COVID-19 can cause “significant abnormalities” in the brains of patients for up to six months after they recover from the disease, researchers have found.
Using a special type of magnetic resonance imaging (MRI) scan on a small number of patients, scientists found differences in the brains of recovered COVID patients - specifically in the frontal lobe and brainstem - compared to those of a healthy control group.
The affected regions are linked with issues commonly reported in long-COVID patients, such as fatigue, insomnia, anxiety, and other cognitive problems, the researchers said.
For the study, which will be presented next week at the annual meeting of the Radiological Society of North America, researchers used susceptibility-weighted imaging to analyse the effects that COVID-19 has on the brain.
Magnetic susceptibility shows how certain materials - such as blood, iron, or calcium - become magnetised in a magnetic field, allowing for the detection and monitoring of neurological conditions including microbleeds, vascular malformations, brain tumours and stroke.
Previous studies have not focused on how this magnetic susceptibility might change following coronavirus infection, said study co-author Sapna Mishra, a PhD candidate at the Indian Institute of Technology in Delhi.
"Our study highlights this new aspect of the neurological effects of COVID-19 and reports significant abnormalities in COVID survivors," she said in a statement.
Symptoms of long COVID
The researchers analysed the MRI results of 46 patients who had recovered from COVID, and 30 healthy control patients.
The imaging was done within six months of recovery, and among the COVID patients, the most commonly reported symptoms were fatigue, trouble sleeping, lack of attention and memory issues - all of which are potential symptoms of long COVID.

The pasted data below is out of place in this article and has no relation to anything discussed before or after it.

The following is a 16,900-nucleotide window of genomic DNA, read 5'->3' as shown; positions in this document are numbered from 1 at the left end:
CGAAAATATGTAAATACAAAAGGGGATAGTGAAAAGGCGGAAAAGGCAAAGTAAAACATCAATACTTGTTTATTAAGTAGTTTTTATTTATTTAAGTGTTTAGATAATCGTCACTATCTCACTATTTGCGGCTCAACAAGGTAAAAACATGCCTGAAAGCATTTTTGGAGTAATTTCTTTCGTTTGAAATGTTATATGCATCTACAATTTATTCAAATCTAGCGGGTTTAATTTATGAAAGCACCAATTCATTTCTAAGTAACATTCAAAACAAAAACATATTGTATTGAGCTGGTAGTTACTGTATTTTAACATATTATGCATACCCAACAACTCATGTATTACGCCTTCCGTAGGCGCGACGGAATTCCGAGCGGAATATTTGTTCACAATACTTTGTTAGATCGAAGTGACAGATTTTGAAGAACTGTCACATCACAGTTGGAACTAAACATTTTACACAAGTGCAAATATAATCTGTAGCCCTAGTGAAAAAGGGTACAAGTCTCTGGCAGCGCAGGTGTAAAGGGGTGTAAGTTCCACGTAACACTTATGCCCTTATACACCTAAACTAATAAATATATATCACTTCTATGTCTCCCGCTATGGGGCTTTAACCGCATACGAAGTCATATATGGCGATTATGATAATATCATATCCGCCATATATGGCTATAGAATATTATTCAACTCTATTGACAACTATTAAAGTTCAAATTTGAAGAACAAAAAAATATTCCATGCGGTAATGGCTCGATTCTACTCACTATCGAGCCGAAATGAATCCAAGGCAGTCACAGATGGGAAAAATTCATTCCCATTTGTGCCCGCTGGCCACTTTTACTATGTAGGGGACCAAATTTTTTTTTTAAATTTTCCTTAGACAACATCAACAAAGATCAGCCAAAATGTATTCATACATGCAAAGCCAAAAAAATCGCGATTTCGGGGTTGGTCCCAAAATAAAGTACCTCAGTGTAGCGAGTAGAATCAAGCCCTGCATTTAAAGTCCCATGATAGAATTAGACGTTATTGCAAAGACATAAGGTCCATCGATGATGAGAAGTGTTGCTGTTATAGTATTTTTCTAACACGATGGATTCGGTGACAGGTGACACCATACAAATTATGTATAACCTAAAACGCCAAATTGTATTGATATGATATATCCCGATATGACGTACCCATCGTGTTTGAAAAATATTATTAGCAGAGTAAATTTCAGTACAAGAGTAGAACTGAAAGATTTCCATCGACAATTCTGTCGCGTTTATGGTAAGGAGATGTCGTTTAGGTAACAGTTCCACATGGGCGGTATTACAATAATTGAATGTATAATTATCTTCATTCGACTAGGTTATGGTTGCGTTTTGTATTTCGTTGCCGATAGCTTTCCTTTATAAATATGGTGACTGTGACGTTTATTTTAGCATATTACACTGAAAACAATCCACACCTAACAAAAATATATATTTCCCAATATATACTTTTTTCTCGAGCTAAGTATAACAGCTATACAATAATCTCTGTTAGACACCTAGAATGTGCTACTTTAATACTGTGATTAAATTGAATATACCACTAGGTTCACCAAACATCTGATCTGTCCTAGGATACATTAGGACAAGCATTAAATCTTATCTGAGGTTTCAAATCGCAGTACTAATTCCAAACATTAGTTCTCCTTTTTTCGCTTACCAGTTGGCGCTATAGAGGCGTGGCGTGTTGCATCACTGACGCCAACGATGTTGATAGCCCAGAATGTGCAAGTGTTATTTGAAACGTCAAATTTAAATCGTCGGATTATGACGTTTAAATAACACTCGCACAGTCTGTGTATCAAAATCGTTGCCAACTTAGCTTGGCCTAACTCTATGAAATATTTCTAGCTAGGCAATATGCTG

The results showed the COVID patients had “significantly higher susceptibility values” on the frontal lobe and brainstem.
The researchers also spotted significant differences in the right ventral diencephalon region of the brain stem, a region associated with many crucial bodily functions such as regulation of hormones and the circadian rhythm.
"This study points to serious long-term complications that may be caused by the coronavirus, even months after recovery from the infection," Mishra said.
The researchers are continuing a longer-term study to find out if these abnormalities will persist over a longer time frame.
Emerging long-term effects
It’s estimated that millions of Europeans are currently suffering from long COVID, and various studies have started to reveal potential long-term effects.
The neurological symptoms associated with long COVID include difficulty thinking or concentrating, headache, sleep problems, lightheadedness, pins-and-needles sensation, change in smell or taste, and depression or anxiety.
Previous studies have found COVID-19 can cause the brain to shrink, reducing grey matter in regions that control emotion and memory.
An Oxford University study also found it can damage areas that control the sense of smell.
The researchers behind that study said the effects could be seen in people who had not been hospitalised, and longer-term investigation was needed to see if the impacts could be reversed.
The study, which was peer-reviewed and published in the journal Nature in March, looked at brain changes in 785 participants aged 51 to 81.
Other studies have confirmed the potential impact on cognitive functions due to COVID-19 infection.
One found a severe case of infection could cause cognitive damage equivalent to 20 years of ageing.